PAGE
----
‘Well, well,’ Lavender purred. ‘Auror Terry Boot caught canoodling with wanted fugitive Fenella Gray. This is news. Just wait until I tell…’ Fenella broke free of Terry’s arms and turned to face the newcomer. Lavender’s expression, and comments, changed instantly. ‘You’ve been crying, Fenella. What’s the matter? Is Harry expecting you? Do you know why he wants to see us?’


‘Yes,’ said Fenella. She pulled a handkerchief from one of her many pockets, wiped her tears, blew her nose, and marched determinedly out of the park and across the road. It was fortunate that the road was quiet, as she didn’t check for traffic.


Lavender looked quizzically at Terry, apparently expecting him to know which of her questions Fenella had answered. He shrugged, and turned to follow Fenella. Lavender scampered after him, her stilettos a rapid and regular beat on the road. By the time they reached Harry’s front door it had been opened. The three were greeted by Harry’s elderly house elf.


‘Miss Gray, Mr Boot, Miss Brown,’ he murmured. ‘The Master’s guests are in the sitting room, we await only one more. Follow me please.



Harry looked at the kitchen clock. The minute hand clicked forwards to show one minute before three. For the past fifteen minutes his doorbell had been ringing. Kreacher was greeting the visitors and Ron and Hermione were—he hoped—dealing with them. He wasn’t in the mood for small talk; this would be almost as difficult as the visits he and Ginny had made on Thursday.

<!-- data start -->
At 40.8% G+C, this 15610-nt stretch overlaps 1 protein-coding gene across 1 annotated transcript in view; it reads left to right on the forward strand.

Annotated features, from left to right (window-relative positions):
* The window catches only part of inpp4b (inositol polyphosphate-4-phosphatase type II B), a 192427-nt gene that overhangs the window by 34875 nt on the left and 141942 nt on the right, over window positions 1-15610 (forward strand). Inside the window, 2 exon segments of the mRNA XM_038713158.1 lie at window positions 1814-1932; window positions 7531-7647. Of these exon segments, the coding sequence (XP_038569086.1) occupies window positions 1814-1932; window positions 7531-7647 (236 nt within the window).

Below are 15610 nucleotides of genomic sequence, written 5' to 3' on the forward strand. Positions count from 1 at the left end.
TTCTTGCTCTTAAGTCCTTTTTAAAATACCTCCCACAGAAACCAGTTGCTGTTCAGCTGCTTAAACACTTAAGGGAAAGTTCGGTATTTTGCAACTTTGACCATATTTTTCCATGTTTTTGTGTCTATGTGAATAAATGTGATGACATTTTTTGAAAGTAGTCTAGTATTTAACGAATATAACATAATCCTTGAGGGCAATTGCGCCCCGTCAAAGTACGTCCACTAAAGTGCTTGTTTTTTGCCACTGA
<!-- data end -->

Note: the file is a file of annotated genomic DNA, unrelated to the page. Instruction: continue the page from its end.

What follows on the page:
They would now all be in his sitting room, and all but Ron, Hermione and Fenella would be wondering what was going on. He stood, sighed sadly, and strode over to stand in front of the fireplace. Ginny, who had been sitting silently opposite him, also stood. She walked over to stand alongside him, and he felt her hand slide into his own and squeeze it.


‘This is why you’re such a good Auror, Harry,’ she told him. ‘You care about people.’


‘Thanks,’ he told her, returning the squeeze.


They stood in silence, looking at the flames and each taking comfort in the other’s presence. The minute hand clicked forwards once more, and at exactly three o’clock the fire flared green.


‘Right on time,’ said Harry as a spinning figure appeared in the flames.


‘Of course,’ said Ginny. ‘McGonagall will have set up the connection.’


The spinning form slowed, and Dennis Creevey, wearing terrain trousers and a thick, blue-check shirt, stepped out from the fireplace.